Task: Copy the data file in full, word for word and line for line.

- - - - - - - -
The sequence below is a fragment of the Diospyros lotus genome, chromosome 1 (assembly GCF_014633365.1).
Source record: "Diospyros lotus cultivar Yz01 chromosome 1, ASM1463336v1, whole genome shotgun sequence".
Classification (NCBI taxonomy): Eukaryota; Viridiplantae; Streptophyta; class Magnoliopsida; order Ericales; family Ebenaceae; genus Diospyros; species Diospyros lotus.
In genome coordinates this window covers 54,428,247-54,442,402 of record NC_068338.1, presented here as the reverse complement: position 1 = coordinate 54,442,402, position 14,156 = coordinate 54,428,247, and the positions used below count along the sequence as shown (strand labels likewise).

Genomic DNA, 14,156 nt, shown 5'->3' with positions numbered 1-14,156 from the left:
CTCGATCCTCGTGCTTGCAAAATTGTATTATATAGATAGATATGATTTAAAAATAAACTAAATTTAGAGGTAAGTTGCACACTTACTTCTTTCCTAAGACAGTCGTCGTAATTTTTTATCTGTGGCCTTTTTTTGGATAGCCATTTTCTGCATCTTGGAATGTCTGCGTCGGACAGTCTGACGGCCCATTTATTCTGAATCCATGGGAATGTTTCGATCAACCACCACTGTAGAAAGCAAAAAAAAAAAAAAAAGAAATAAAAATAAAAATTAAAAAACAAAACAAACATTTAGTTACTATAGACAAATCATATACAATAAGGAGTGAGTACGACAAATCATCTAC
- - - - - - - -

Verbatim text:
The sequence below is a fragment of the Diospyros lotus genome, chromosome 1 (assembly GCF_014633365.1).
Source record: "Diospyros lotus cultivar Yz01 chromosome 1, ASM1463336v1, whole genome shotgun sequence".
Classification (NCBI taxonomy): Eukaryota; Viridiplantae; Streptophyta; class Magnoliopsida; order Ericales; family Ebenaceae; genus Diospyros; species Diospyros lotus.
In genome coordinates this window covers 54,428,247-54,442,402 of record NC_068338.1, presented here as the reverse complement: position 1 = coordinate 54,442,402, position 14,156 = coordinate 54,428,247, and the positions used below count along the sequence as shown (strand labels likewise).

Genomic DNA, 14,156 nt, shown 5'->3' with positions numbered 1-14,156 from the left:
CTCGATCCTCGTGCTTGCAAAATTGTATTATATAGATAGATATGATTTAAAAATAAACTAAATTTAGAGGTAAGTTGCACACTTACTTCTTTCCTAAGACAGTCGTCGTAATTTTTTATCTGTGGCCTTTTTTTGGATAGCCATTTTCTGCATCTTGGAATGTCTGCGTCGGACAGTCTGACGGCCCATTTATTCTGAATCCATGGGAATGTTTCGATCAACCACCACTGTAGAAAGCAAAAAAAAAAAAAAAAGAAATAAAAATAAAAATTAAAAAACAAAACAAACATTTAGTTACTATAGACAAATCATATACAATAAGGAGTGAGTACGACAAATCATCTAC